So that’s our coming up against eternity.  But it can happen the other way too.  Eternity can enter into our lives and can also cause a powerful experience of God or a conversion.  So in our reading from Exodus, Moses is tending the flock of his father-in-law.  He’s going about his daily business.  But then Eternity enters into his life and confronts him.  The Divine enters his life.  The bush is burning but is not consumed.  It is the Lord, the eternal God that Moses meets.  And this too changes Moses.  The eternal God has entered his life and confronted him.

            St Hilary of Poitiers, from the 4th century, had a similar experience when reading our passage from Exodus in our first reading.  Hilary explains this experience in the 1st book of his Treatise on the Trinity (1.5-1.7).  As a young man, he was searching for the noble life.  He was trying to make sense of it all and find the meaning of life.  And then the meaning of life finds him.  The Lord confronts Hilary in his reading of this passage from Exodus.  Hilary says in reading Exodus 3:14, he was illuminated when he read that God called himself “I am who am.”  It was an epiphany of God for him.  Hilary says, “I was filled with admiration at such a clear definition of God…It is known that there is nothing more characteristic of God than to be…that which combines eternity with the power of an unending happiness could never not have been and always will be.”  It hits Hilary in a new way that God is infinite, eternal, the unbounded fullness of perfection, the unbounded fullness of being.  These words from the Lord wake him up, “I am who am.”  In this moment, the eternal enters into Hilary’s life and he is changed by this powerful encounter with the Lord.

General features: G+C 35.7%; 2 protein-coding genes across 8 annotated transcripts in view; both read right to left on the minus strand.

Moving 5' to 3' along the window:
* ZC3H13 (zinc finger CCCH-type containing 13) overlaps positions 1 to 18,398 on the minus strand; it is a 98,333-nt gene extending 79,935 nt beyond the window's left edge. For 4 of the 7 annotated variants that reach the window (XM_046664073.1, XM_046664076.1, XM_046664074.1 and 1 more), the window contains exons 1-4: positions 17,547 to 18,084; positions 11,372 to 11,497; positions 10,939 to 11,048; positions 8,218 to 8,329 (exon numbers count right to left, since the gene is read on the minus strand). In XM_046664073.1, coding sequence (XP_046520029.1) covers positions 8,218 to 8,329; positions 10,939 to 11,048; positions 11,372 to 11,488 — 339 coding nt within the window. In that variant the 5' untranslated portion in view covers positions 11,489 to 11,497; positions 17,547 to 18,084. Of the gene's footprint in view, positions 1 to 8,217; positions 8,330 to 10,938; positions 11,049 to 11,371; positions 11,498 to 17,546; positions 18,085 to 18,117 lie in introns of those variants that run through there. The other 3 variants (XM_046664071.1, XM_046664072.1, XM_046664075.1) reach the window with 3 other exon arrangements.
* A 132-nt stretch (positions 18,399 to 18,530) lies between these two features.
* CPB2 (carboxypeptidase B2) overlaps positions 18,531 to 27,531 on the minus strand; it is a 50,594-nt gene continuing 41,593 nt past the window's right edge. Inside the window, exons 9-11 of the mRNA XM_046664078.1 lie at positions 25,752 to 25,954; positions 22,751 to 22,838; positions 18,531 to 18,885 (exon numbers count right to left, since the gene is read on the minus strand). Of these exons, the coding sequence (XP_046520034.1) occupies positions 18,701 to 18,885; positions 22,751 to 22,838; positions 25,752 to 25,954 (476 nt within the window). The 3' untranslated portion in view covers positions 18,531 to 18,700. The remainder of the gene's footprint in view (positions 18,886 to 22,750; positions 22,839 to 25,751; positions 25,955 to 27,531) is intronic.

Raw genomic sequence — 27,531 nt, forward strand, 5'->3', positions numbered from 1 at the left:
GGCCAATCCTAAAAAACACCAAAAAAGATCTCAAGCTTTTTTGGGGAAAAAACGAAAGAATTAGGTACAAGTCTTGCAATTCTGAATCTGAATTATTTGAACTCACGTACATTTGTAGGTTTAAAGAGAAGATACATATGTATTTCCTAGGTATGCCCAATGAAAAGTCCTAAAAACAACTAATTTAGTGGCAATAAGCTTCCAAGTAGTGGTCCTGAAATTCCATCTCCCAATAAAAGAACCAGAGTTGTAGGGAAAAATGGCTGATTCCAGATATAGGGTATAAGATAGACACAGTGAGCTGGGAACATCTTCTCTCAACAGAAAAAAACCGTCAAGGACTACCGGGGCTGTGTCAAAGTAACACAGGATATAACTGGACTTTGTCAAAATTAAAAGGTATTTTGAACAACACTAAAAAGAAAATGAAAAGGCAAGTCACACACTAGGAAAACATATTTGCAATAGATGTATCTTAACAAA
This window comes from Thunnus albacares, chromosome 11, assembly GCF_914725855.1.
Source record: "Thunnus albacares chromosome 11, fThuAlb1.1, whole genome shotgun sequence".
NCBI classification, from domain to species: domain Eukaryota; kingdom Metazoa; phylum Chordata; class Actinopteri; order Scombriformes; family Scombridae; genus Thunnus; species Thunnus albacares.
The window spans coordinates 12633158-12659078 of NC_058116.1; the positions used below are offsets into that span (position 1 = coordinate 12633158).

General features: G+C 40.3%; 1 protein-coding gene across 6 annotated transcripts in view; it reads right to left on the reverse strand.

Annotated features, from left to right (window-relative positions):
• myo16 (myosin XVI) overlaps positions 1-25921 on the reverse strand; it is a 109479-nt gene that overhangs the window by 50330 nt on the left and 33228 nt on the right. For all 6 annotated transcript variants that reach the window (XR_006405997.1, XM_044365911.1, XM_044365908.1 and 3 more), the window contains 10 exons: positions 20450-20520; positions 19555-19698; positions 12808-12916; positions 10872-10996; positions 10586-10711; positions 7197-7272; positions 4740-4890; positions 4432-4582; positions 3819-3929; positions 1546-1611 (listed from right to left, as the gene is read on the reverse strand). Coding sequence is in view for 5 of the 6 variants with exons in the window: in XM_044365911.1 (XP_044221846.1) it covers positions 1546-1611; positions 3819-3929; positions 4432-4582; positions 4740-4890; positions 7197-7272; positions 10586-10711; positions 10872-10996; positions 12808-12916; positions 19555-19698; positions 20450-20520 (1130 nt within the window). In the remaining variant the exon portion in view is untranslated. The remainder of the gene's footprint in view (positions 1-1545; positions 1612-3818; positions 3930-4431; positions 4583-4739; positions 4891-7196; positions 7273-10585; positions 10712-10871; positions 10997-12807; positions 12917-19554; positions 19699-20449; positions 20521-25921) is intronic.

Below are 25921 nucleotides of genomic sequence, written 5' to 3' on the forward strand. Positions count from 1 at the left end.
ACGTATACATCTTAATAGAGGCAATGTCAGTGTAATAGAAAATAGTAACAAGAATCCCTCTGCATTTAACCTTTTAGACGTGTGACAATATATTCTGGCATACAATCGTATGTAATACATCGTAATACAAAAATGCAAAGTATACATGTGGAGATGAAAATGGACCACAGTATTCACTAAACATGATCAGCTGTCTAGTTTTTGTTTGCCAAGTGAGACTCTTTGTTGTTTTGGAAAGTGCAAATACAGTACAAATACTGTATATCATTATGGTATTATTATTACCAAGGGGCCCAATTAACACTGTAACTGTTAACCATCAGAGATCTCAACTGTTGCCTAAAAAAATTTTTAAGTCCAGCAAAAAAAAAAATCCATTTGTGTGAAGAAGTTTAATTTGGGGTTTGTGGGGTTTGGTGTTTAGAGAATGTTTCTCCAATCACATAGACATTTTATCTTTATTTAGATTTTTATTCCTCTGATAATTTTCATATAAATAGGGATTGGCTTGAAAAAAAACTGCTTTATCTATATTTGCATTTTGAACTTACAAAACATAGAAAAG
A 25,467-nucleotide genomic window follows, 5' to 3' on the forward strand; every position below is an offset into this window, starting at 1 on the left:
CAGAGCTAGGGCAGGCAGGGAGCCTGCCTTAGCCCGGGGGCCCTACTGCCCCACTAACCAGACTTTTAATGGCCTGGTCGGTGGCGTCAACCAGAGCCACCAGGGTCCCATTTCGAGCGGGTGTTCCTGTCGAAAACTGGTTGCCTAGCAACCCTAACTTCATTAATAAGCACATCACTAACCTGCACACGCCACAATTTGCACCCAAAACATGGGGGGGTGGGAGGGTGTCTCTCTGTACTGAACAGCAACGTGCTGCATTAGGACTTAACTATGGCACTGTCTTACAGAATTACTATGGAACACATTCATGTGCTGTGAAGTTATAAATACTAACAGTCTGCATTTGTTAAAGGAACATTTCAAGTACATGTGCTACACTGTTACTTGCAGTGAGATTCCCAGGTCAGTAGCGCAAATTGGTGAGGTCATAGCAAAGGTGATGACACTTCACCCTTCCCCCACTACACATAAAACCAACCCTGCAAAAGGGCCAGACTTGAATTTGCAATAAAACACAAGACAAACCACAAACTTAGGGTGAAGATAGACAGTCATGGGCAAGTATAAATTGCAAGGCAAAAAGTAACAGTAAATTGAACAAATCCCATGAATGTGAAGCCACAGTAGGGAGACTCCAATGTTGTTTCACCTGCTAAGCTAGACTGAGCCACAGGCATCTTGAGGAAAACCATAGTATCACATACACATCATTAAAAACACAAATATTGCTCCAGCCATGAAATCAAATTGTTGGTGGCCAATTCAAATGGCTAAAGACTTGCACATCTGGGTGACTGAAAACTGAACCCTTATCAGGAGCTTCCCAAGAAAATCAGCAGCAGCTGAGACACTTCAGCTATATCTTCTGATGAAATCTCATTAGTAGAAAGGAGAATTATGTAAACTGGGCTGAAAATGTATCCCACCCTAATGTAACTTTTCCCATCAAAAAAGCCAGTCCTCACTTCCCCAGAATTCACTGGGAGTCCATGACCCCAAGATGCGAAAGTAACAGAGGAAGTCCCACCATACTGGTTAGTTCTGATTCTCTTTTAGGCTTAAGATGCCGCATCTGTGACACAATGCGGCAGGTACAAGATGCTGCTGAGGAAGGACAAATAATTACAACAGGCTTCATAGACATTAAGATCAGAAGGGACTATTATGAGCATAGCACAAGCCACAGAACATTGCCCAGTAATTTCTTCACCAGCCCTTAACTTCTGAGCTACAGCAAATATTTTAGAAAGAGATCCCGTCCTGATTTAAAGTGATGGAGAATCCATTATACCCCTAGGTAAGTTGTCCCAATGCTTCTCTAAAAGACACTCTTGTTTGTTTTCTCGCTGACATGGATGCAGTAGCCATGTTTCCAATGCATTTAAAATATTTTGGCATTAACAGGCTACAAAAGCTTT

And what about ourselves?  In this time of Lent, we are a bit more focused on conversion.  How can we help bring it about in ourselves?  Well, one helpful thing is all that I have described.  We can come up against eternity.  We can reflect on the shortness of life.  We can say, “Tomorrow, Eternity,” for it may be.  What would we want to change about our lives in light of eternity?  And does not hanging over the brink of eternity help motivate us to make some changes.

            Or we can reflect on how eternity has entered into our lives.  We can have a burning bush experience with Moses, realizing that the eternal God has entered into our midst.  Our life is not a safe distance away from God, as if in a different realm.  But God has entered into our own realm.  Maybe too close for comfort.  The God who said “I am who am” is as close to us as the present moment, the Eternal Now, where God dwells.  How do my actions look when brought before Him?  The eternal God and unbounded fullness of perfection and being.  How do I look when brought before Him?  Would I be happy with myself being this way for eternity?

            Lord, have mercy.  But now at least we have entered into the spirit of Lent.

            The eternal God breaks into our lives in this very Eucharist.  May it help us, for very soon our lives will break into eternity.